Vol.XX No.VII Pg.3
September 1983

Pastorizing Preachers

Dan S. Shipley

The denominational concept of the preacher and his responsibility as set forth in a popular creed-book reads: "A pastor is a preacher who...is in charge of a station or circuit." (i.e., a church or group of churches, dss). Such a concept is not only unscrip- tural; it betrays a serious misunderstanding of the work of both pastor and preacher. The NT pictures the pastor (shepherd) as an overseer, elder or bishop (Acts 20: 17, 28) who, by virtue of meeting certain God-given qualifications (1 Tim. 3; Titus 1), and, along with other such men, "tend the flock" which is among them, "exercising the oversight" thereof (1 Pet. 5:2), taking care of the church of God (1 Tim. 3:5). The pastor may also be a preacher, as was Peter (1 Pet. 5:1), but the terms are not synonymous — and neither is their work.

The preacher, on the other hand, is a herald, a proclaimer of the word of God (1 Tim. 2:7; 2 Tim. 4:2) and is instructed to "do the work of an evangelist, fulfill thy ministry" (2 Tim. 4:5). The preacher has no spiritual oversight and is not a pastor by virtue of his preaching work. Most brethren understand this.

However, while the idea of evangelistic authority and oversight would be opposed by most brethren, it is not always so in practice. We, even if unwittingly, often encourage the pastorizing of preachers by putting them "in charge" of the local church. This problem is compounded, of course, when the preacher covets such a role — especially among brethren who are unwilling to assume responsibility. Many are content to let the preacher handle whatever needs handling — except, of course, his meeting schedule, vacation time, and his raises. Good elders can be an effective deterrent to the pastor system, but rubber-stamp elders who do little more than OK the preacher's decisions only promote the pastorizing process and demonstrate themselves as unqualified to serve as true pastors in the Lord's church.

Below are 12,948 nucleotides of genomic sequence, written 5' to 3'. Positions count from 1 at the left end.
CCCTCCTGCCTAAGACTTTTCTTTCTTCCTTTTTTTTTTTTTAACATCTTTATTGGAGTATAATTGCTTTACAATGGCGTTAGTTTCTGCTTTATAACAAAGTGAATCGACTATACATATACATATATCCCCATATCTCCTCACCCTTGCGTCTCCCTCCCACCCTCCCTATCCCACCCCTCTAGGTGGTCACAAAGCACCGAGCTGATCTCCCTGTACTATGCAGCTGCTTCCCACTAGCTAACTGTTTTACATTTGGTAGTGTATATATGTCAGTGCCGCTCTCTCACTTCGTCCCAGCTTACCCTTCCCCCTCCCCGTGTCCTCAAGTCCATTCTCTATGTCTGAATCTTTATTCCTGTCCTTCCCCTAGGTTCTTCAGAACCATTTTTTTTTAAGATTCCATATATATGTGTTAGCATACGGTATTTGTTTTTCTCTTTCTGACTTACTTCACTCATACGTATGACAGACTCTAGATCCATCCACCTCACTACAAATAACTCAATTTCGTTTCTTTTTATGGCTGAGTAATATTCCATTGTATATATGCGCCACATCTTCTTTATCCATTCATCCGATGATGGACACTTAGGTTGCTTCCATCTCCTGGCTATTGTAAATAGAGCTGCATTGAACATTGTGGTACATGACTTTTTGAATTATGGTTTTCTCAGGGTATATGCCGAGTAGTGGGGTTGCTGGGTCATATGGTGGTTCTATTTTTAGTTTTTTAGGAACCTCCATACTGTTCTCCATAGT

Even among brethren who know the local preacher is not "in charge" of anything and is not to be called "our pastor," there persist certain subtle indications that the clergy concept remains. One is in our language. For instance, reference is often made to a preacher as "Brother" so-and-so (with a capital B:), or "our Minister" (with a capital M!), or even "THE Minister." We note that equally faithful but non-preaching brethren and ministers (servants) are not referred to thusly. In addition, some brethren feel that they have not been adequately prayed over unless the preacher does the praying. Others feel unvisited until the preacher comes calling. And, there are indications that some even feel less obligated to attend Bible classes and worship services when the preacher is out of town.

In pointing up the equality among believers, someone has said, "All men stand on level ground under the cross of Christ." That certainly includes the preacher. Even though he is engaged in one of the most important works on earth, he deserves no preferential treatment. To be treated as a brother is enough.